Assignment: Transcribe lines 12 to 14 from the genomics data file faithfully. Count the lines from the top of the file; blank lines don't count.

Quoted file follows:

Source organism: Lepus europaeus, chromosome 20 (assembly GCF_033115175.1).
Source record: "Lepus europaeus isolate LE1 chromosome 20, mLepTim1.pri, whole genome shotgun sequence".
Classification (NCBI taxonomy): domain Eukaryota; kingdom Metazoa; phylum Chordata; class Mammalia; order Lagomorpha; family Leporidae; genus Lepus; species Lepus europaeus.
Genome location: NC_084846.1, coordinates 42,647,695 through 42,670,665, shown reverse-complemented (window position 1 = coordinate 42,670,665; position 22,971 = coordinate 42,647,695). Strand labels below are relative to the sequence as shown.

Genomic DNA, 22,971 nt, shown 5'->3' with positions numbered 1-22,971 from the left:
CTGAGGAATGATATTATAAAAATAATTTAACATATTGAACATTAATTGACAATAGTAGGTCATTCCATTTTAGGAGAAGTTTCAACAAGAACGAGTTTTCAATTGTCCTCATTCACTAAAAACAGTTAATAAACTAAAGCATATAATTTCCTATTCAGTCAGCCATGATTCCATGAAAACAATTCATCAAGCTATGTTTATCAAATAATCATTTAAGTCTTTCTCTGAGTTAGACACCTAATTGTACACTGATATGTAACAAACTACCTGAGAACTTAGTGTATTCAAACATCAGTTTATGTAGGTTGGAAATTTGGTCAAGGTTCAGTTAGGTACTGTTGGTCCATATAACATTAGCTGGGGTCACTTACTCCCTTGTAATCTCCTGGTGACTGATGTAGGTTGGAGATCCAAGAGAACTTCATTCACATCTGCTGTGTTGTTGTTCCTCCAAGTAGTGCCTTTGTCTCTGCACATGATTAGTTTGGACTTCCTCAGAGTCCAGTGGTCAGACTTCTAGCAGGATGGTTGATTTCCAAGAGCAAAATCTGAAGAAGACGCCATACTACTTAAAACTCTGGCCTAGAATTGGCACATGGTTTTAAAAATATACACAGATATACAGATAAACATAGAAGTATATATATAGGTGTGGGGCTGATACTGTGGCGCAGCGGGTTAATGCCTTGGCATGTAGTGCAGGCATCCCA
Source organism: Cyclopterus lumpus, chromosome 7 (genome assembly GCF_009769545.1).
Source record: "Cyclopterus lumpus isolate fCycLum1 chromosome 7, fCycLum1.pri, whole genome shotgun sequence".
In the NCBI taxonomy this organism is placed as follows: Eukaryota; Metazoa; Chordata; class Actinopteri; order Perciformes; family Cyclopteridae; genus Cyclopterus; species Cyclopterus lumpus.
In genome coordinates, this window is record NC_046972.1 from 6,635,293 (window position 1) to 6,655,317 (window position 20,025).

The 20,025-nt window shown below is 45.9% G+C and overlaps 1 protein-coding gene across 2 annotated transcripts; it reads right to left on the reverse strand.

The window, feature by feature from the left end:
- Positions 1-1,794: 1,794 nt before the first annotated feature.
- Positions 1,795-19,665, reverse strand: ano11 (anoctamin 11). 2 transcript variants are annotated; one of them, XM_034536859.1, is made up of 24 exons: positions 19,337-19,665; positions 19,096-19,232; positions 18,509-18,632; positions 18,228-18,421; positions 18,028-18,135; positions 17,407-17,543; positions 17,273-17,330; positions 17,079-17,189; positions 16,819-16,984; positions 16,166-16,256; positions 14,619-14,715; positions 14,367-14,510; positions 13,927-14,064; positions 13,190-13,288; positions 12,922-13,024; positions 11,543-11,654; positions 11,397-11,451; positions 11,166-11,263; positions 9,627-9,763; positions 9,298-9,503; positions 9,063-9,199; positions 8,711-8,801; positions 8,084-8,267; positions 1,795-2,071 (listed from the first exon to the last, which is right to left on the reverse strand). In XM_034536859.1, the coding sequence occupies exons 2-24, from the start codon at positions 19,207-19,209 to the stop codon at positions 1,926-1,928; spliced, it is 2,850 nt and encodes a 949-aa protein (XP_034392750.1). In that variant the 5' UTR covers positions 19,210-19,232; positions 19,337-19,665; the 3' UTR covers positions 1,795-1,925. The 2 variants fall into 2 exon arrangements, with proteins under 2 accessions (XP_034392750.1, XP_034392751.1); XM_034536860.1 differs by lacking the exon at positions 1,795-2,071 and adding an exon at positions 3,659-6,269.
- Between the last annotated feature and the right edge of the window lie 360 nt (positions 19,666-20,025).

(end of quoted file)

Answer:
The window, feature by feature from the left end:
- Positions 1-1,794: 1,794 nt before the first annotated feature.
- Positions 1,795-19,665, reverse strand: ano11 (anoctamin 11). 2 transcript variants are annotated; one of them, XM_034536859.1, is made up of 24 exons: positions 19,337-19,665; positions 19,096-19,232; positions 18,509-18,632; positions 18,228-18,421; positions 18,028-18,135; positions 17,407-17,543; positions 17,273-17,330; positions 17,079-17,189; positions 16,819-16,984; positions 16,166-16,256; positions 14,619-14,715; positions 14,367-14,510; positions 13,927-14,064; positions 13,190-13,288; positions 12,922-13,024; positions 11,543-11,654; positions 11,397-11,451; positions 11,166-11,263; positions 9,627-9,763; positions 9,298-9,503; positions 9,063-9,199; positions 8,711-8,801; positions 8,084-8,267; positions 1,795-2,071 (listed from the first exon to the last, which is right to left on the reverse strand). In XM_034536859.1, the coding sequence occupies exons 2-24, from the start codon at positions 19,207-19,209 to the stop codon at positions 1,926-1,928; spliced, it is 2,850 nt and encodes a 949-aa protein (XP_034392750.1). In that variant the 5' UTR covers positions 19,210-19,232; positions 19,337-19,665; the 3' UTR covers positions 1,795-1,925. The 2 variants fall into 2 exon arrangements, with proteins under 2 accessions (XP_034392750.1, XP_034392751.1); XM_034536860.1 differs by lacking the exon at positions 1,795-2,071 and adding an exon at positions 3,659-6,269.